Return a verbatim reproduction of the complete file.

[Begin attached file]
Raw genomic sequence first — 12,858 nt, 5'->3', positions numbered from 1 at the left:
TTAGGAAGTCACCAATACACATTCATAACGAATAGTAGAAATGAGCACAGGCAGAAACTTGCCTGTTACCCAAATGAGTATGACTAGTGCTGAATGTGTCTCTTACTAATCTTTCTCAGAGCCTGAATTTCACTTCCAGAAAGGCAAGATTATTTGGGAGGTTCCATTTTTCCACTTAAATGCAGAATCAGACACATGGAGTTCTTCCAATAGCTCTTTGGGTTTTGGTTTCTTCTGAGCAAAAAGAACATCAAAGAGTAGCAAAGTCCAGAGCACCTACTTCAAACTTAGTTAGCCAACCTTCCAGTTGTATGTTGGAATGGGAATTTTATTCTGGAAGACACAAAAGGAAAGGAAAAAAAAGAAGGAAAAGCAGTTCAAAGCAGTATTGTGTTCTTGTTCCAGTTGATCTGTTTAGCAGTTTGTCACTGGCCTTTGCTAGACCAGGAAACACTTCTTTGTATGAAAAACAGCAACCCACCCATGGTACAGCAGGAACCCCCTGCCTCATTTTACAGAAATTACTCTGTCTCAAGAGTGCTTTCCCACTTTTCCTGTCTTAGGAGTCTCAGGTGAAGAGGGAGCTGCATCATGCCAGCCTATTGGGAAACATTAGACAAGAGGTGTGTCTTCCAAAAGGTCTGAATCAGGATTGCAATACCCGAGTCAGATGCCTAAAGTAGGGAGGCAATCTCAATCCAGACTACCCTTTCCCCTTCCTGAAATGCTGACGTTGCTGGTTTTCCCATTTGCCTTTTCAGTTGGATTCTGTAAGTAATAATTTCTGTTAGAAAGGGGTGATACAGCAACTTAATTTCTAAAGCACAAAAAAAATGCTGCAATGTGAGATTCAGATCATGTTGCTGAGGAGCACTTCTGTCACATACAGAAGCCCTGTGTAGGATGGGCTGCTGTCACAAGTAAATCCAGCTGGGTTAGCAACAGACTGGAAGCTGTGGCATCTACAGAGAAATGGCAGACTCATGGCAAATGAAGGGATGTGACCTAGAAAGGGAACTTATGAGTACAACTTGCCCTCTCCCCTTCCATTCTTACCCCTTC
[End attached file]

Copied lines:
Raw genomic sequence first — 12,858 nt, 5'->3', positions numbered from 1 at the left:
TTAGGAAGTCACCAATACACATTCATAACGAATAGTAGAAATGAGCACAGGCAGAAACTTGCCTGTTACCCAAATGAGTATGACTAGTGCTGAATGTGTCTCTTACTAATCTTTCTCAGAGCCTGAATTTCACTTCCAGAAAGGCAAGATTATTTGGGAGGTTCCATTTTTCCACTTAAATGCAGAATCAGACACATGGAGTTCTTCCAATAGCTCTTTGGGTTTTGGTTTCTTCTGAGCAAAAAGAACATCAAAGAGTAGCAAAGTCCAGAGCACCTACTTCAAACTTAGTTAGCCAACCTTCCAGTTGTATGTTGGAATGGGAATTTTATTCTGGAAGACACAAAAGGAAAGGAAAAAAAAGAAGGAAAAGCAGTTCAAAGCAGTATTGTGTTCTTGTTCCAGTTGATCTGTTTAGCAGTTTGTCACTGGCCTTTGCTAGACCAGGAAACACTTCTTTGTATGAAAAACAGCAACCCACCCATGGTACAGCAGGAACCCCCTGCCTCATTTTACAGAAATTACTCTGTCTCAAGAGTGCTTTCCCACTTTTCCTGTCTTAGGAGTCTCAGGTGAAGAGGGAGCTGCATCATGCCAGCCTATTGGGAAACATTAGACAAGAGGTGTGTCTTCCAAAAGGTCTGAATCAGGATTGCAATACCCGAGTCAGATGCCTAAAGTAGGGAGGCAATCTCAATCCAGACTACCCTTTCCCCTTCCTGAAATGCTGACGTTGCTGGTTTTCCCATTTGCCTTTTCAGTTGGATTCTGTAAGTAATAATTTCTGTTAGAAAGGGGTGATACAGCAACTTAATTTCTAAAGCACAAAAAAAATGCTGCAATGTGAGATTCAGATCATGTTGCTGAGGAGCACTTCTGTCACATACAGAAGCCCTGTGTAGGATGGGCTGCTGTCACAAGTAAATCCAGCTGGGTTAGCAACAGACTGGAAGCTGTGGCATCTACAGAGAAATGGCAGACTCATGGCAAATGAAGGGATGTGACCTAGAAAGGGAACTTATGAGTACAACTTGCCCTCTCCCCTTCCATTCTTACCCCTTC